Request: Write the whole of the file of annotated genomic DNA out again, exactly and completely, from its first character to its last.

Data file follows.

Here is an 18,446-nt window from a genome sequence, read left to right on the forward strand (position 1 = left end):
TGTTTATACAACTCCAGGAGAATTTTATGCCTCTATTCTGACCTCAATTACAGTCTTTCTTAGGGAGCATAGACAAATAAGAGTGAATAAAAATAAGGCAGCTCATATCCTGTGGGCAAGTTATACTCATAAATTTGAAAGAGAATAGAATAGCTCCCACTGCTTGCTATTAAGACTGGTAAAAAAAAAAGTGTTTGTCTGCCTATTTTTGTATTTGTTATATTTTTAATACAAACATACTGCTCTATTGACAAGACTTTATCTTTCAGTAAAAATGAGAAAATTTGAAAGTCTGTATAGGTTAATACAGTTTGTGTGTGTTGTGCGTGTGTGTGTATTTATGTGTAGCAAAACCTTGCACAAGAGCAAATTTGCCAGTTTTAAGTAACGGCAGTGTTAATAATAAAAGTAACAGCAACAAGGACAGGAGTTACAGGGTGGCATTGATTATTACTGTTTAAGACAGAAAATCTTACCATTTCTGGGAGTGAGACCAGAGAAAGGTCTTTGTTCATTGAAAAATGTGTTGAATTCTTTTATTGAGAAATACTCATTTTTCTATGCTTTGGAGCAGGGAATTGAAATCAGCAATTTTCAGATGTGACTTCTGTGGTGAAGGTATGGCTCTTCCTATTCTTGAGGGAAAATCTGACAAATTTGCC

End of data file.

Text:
Here is an 18,446-nt window from a genome sequence, read left to right on the forward strand (position 1 = left end):
TGTTTATACAACTCCAGGAGAATTTTATGCCTCTATTCTGACCTCAATTACAGTCTTTCTTAGGGAGCATAGACAAATAAGAGTGAATAAAAATAAGGCAGCTCATATCCTGTGGGCAAGTTATACTCATAAATTTGAAAGAGAATAGAATAGCTCCCACTGCTTGCTATTAAGACTGGTAAAAAAAAAAGTGTTTGTCTGCCTATTTTTGTATTTGTTATATTTTTAATACAAACATACTGCTCTATTGACAAGACTTTATCTTTCAGTAAAAATGAGAAAATTTGAAAGTCTGTATAGGTTAATACAGTTTGTGTGTGTTGTGCGTGTGTGTGTATTTATGTGTAGCAAAACCTTGCACAAGAGCAAATTTGCCAGTTTTAAGTAACGGCAGTGTTAATAATAAAAGTAACAGCAACAAGGACAGGAGTTACAGGGTGGCATTGATTATTACTGTTTAAGACAGAAAATCTTACCATTTCTGGGAGTGAGACCAGAGAAAGGTCTTTGTTCATTGAAAAATGTGTTGAATTCTTTTATTGAGAAATACTCATTTTTCTATGCTTTGGAGCAGGGAATTGAAATCAGCAATTTTCAGATGTGACTTCTGTGGTGAAGGTATGGCTCTTCCTATTCTTGAGGGAAAATCTGACAAATTTGCC